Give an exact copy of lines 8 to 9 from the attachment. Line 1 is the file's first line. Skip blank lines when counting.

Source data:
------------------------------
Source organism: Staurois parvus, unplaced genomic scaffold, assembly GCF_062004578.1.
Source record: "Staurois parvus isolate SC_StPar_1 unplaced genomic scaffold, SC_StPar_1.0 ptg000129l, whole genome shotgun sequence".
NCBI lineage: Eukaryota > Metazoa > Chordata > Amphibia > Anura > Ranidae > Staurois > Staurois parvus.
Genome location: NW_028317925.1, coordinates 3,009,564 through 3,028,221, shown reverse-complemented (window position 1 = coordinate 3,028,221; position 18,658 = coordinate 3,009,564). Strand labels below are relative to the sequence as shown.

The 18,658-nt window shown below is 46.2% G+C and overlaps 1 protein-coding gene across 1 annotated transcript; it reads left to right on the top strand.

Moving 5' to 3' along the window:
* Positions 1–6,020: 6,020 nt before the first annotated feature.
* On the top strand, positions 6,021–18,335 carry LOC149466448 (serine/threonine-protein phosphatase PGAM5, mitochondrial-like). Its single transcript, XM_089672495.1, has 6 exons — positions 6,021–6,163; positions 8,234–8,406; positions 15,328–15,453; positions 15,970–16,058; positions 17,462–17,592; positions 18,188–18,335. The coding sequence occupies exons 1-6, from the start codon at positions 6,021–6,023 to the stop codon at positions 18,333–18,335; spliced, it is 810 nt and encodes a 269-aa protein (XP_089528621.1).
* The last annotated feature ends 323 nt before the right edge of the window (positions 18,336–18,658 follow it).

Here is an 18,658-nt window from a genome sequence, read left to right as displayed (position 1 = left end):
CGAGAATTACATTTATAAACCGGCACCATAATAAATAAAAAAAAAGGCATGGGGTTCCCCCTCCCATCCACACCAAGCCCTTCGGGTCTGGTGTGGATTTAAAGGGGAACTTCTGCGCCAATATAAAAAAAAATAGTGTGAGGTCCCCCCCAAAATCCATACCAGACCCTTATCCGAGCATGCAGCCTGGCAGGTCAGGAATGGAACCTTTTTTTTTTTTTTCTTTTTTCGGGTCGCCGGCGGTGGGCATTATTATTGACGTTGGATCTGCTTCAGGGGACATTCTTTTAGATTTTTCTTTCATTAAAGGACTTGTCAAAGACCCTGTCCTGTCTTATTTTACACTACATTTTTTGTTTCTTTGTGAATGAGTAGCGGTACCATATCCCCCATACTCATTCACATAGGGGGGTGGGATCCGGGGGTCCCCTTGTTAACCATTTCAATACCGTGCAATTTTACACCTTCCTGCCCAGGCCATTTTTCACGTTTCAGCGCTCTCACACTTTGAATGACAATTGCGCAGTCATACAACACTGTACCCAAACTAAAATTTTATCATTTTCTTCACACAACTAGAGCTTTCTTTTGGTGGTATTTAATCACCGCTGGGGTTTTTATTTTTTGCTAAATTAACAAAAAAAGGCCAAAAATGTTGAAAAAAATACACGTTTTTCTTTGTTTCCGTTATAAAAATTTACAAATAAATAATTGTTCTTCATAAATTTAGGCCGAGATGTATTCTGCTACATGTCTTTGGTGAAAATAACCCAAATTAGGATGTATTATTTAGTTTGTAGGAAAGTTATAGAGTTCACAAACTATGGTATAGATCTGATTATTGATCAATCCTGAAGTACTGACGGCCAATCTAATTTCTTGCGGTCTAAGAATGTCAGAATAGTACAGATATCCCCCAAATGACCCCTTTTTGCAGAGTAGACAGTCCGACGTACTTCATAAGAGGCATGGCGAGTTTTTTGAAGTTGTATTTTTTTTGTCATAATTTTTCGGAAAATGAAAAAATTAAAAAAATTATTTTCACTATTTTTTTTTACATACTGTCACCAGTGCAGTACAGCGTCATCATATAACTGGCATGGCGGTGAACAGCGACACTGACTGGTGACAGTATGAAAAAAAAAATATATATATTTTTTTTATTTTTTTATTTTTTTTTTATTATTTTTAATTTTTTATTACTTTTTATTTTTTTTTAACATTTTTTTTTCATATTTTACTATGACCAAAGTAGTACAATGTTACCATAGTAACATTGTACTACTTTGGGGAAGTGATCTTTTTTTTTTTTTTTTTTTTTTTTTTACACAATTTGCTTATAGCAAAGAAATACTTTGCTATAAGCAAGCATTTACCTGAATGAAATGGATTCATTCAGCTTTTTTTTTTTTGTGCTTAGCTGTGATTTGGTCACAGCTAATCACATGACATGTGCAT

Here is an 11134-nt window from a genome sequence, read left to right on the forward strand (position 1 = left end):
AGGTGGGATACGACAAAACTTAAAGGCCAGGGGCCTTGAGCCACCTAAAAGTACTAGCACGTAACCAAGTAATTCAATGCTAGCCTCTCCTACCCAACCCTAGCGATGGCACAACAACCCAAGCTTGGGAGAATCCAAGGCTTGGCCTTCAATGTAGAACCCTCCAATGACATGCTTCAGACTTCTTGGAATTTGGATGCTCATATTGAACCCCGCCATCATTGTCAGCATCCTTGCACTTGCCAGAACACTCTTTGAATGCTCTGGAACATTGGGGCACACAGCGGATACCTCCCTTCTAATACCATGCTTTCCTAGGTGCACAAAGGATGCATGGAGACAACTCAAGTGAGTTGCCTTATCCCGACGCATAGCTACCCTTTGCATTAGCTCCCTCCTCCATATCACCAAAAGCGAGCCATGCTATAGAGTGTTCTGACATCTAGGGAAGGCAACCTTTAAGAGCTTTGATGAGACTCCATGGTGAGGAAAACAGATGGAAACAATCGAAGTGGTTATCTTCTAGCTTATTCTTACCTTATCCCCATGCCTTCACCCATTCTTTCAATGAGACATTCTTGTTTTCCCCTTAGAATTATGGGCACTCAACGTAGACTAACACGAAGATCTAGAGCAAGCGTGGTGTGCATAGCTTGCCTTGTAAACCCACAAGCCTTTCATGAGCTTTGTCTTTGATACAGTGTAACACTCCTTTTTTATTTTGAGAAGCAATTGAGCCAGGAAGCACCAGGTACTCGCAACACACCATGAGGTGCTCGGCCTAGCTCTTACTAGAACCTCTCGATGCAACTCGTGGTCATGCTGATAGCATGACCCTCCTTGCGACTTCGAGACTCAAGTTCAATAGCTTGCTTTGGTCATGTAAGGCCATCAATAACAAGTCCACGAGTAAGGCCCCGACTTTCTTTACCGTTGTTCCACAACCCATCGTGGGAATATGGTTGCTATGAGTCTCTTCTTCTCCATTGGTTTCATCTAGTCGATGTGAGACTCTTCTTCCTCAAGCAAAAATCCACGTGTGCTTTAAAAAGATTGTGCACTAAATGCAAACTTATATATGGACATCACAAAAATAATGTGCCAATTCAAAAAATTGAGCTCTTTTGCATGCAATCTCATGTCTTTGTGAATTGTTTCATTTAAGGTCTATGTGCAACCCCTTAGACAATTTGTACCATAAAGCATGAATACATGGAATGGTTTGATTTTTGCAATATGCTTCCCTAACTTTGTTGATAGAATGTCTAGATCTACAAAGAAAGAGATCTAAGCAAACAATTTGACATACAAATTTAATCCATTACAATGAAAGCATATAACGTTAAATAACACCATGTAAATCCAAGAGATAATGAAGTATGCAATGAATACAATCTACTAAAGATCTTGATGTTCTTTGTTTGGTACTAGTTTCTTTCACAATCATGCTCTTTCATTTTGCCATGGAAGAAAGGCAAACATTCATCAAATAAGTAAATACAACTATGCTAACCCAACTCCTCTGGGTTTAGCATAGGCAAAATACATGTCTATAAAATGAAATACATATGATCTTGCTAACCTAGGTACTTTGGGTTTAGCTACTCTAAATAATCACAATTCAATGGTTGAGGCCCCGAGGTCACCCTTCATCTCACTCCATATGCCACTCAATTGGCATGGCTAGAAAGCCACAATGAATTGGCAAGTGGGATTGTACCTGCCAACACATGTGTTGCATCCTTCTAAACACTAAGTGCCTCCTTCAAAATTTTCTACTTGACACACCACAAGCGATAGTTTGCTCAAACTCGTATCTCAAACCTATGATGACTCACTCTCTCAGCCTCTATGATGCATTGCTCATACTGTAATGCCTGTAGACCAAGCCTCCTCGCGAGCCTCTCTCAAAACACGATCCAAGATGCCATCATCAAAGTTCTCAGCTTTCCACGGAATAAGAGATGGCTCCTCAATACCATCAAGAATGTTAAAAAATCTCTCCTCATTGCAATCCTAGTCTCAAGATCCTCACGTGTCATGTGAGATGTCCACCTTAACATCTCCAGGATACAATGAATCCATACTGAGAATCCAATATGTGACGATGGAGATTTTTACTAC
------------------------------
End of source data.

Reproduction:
* On the top strand, positions 6,021–18,335 carry LOC149466448 (serine/threonine-protein phosphatase PGAM5, mitochondrial-like). Its single transcript, XM_089672495.1, has 6 exons — positions 6,021–6,163; positions 8,234–8,406; positions 15,328–15,453; positions 15,970–16,058; positions 17,462–17,592; positions 18,188–18,335. The coding sequence occupies exons 1-6, from the start codon at positions 6,021–6,023 to the stop codon at positions 18,333–18,335; spliced, it is 810 nt and encodes a 269-aa protein (XP_089528621.1).
* The last annotated feature ends 323 nt before the right edge of the window (positions 18,336–18,658 follow it).